Our new president, Joe Biden, faces many daunting challenges, including the pandemic and economic recovery, but we have reason to be hopeful that he will be successful.
As president-elect, he showed great restraint amid repeated claims from President Donald Trump that the election had been stolen. Rather than fueling the controversy with confronta- tional rebuttals, he trusted the courts and election officials to determine these charges were without merit. Yet, after the Jan. 6 assault on our Capitol, he didn’t hesitate to strongly condemn this action and those responsible.
In his inaugural address, President Biden’s calls for unity and showing respect for political opponents reflect an understanding that the process by which decisions are made matter just as much as the decisions themselves. Making the effort to reach consensus whenever possible is essential to healing the divisions in our country.
His words and actions so far reflect the kind of leadership we have been waiting for.
To heal divisions, stop impeachment trial
In 1974, President Gerald Ford issued Proclamation 4311, which pardoned President Richard Nixon for any crimes which he may have committed while in office. Nixon was not impeached. He resigned prior to the House of Representatives taking up a vote on the impeachment resolution. Ford took this action in order to unify and heal the country. This probably cost him the presidency, but he did the right thing.
Today, we have a president who talks of healing and uniting the country, as all the while his fellow Democrats move forward with impeaching and trying a president who is no longer in office.
I don’t have confidence that President Joe Biden will do the right thing and call off the dogs.
Unfortunately for our country, the divisiveness will continue for four more years and beyond.
Justice demands that crimes be punished
There is a corollary between late 1945 and now. I don’t think there was much question back then of, “Do we charge the Nazis with crimes or do we give them a pass so we can heal?”
I rest my case.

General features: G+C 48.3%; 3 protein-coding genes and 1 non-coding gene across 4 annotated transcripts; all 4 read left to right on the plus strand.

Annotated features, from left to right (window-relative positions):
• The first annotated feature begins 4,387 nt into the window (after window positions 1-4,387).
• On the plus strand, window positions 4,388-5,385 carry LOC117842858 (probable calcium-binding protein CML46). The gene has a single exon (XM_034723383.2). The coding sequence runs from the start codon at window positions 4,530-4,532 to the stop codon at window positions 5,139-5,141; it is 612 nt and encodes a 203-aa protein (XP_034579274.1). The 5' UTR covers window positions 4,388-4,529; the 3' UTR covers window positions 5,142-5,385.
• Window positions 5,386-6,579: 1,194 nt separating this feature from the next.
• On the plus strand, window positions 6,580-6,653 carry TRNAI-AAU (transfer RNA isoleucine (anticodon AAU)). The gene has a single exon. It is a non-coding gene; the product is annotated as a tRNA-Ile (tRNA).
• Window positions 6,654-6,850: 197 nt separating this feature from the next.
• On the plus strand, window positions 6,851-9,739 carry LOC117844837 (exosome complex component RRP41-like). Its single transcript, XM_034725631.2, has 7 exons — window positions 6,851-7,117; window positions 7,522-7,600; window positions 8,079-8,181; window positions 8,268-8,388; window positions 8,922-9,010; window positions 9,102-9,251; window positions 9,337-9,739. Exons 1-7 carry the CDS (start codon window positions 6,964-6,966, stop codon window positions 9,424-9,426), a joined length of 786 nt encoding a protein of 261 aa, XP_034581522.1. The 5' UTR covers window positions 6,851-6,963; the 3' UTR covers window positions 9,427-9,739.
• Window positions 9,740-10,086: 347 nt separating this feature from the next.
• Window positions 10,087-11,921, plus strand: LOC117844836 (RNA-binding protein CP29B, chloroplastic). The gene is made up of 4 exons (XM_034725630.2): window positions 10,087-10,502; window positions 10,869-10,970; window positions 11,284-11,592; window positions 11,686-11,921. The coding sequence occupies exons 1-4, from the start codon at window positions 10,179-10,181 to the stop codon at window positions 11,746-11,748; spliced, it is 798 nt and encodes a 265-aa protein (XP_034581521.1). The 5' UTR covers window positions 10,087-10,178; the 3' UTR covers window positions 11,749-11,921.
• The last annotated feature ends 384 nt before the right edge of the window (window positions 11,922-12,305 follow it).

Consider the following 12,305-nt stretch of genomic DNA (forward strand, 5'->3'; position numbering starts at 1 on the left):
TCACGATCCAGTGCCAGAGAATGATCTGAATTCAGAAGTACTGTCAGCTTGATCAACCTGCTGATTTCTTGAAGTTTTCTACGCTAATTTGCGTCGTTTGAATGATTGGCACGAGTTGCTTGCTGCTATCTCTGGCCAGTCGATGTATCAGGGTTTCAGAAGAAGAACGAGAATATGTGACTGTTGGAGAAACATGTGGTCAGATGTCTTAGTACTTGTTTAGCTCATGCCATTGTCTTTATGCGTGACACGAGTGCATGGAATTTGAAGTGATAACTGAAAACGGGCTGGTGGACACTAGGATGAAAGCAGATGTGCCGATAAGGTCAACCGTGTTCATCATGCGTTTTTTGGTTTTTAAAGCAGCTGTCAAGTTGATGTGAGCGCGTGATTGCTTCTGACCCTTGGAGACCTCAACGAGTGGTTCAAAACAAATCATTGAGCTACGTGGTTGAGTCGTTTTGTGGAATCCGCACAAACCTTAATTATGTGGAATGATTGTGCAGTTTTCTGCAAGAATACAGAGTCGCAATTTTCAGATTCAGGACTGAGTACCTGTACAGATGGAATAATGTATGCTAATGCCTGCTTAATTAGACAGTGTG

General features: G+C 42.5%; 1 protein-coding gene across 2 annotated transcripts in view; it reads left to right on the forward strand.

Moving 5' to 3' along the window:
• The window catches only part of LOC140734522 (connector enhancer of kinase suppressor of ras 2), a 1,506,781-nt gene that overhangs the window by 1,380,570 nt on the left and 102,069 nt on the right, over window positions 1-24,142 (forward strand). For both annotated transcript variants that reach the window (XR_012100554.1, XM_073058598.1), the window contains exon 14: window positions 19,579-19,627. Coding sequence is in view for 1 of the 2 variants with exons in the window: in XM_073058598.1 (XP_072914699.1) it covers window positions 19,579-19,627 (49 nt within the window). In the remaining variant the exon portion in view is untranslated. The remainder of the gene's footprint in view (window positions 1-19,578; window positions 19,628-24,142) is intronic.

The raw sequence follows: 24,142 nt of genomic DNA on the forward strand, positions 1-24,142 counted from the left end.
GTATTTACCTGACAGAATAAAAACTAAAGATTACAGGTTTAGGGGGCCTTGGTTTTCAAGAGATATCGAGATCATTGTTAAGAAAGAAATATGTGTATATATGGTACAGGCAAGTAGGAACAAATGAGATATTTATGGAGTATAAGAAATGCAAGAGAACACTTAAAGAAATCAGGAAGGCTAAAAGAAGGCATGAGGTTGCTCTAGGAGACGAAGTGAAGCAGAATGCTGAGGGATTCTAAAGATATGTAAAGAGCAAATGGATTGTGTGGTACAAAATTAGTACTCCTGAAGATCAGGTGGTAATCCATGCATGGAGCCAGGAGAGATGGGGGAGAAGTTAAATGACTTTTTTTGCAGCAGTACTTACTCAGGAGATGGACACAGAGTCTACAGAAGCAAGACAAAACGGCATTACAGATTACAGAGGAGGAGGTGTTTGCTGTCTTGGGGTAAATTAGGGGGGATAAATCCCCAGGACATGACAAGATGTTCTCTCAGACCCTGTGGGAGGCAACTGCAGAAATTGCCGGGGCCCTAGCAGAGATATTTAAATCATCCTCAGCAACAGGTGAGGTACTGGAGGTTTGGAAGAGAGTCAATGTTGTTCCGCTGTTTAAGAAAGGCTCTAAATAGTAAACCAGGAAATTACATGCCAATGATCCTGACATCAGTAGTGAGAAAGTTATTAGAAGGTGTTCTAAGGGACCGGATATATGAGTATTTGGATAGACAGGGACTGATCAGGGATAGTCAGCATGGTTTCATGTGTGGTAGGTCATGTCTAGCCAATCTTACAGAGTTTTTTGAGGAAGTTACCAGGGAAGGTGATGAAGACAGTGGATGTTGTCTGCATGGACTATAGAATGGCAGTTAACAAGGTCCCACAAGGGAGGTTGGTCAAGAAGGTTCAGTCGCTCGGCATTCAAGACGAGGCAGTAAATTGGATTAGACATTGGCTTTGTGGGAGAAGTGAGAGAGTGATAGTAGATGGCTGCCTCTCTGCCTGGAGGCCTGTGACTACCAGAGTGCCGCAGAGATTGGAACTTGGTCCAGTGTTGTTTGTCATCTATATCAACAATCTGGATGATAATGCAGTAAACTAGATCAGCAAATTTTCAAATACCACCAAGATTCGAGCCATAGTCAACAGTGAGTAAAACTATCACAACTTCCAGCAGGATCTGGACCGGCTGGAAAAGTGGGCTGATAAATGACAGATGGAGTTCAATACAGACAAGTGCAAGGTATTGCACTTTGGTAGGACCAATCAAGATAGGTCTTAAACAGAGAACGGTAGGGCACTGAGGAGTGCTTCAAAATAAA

A new era dawns with wonder and hope
I felt like a little wide-eyed Disney bunny burrowing out of the forest leaf litter and blinking and peering around for the first time in four years in wonder and hope.
The dark, oppressive, evil orange cloud has been destroyed and blown out of the sky, hopefully never to return.
Honestly, it was the first time I can remember not yelling at the TV at yet another outrageous and cruel act perpetuated by the outgoing administration. My floodgates of emotions came flowing out and have not abated since the inauguration of the Biden-Harris team.
Let’s wish them well and godspeed.
Police need training to avoid racial bias
Following the events that occurred last year, including the deaths of people such as George Floyd and Breonna Taylor, racial tensions in the U.S. are at the highest point they’ve been in decades.
There has been serious discussion about the police and how they should be reformed to prevent violence to minorities. I believe the best way to change the attitudes and culture of the police force is to train them in a non- biased manner.
Adding bias screening to find potentially troublesome candidates, to training all officers about all nonviolent de-escalating methods, are just a few examples of how training could be improved. If the role of police officers can be redefined as a builder and protector of communities rather than an enforcer of the law, society will be improved for the better.
Blangiardi should make Ko Olina open parking
Ko Olina management, after making the backroom deal with former Mayor Kirk Caldwell, has continued to choke off Hawaii’s public from using their public parking lots at the 100% level.
COVID-19 is being used as a shibai (smokescreen) to keep local residents from entering the public recreation coves at Ko Olina for almost one year.
In effect, Ko Olina keeps locals from mixing with their private hotel guests.
We are hoping our new mayor, Rick Blangiardi, will see what is going on and make a move to force Ko Olina management to reopen the public parking lots to allow access for local families to enjoy the calm beach area.
John and Rita Shockley
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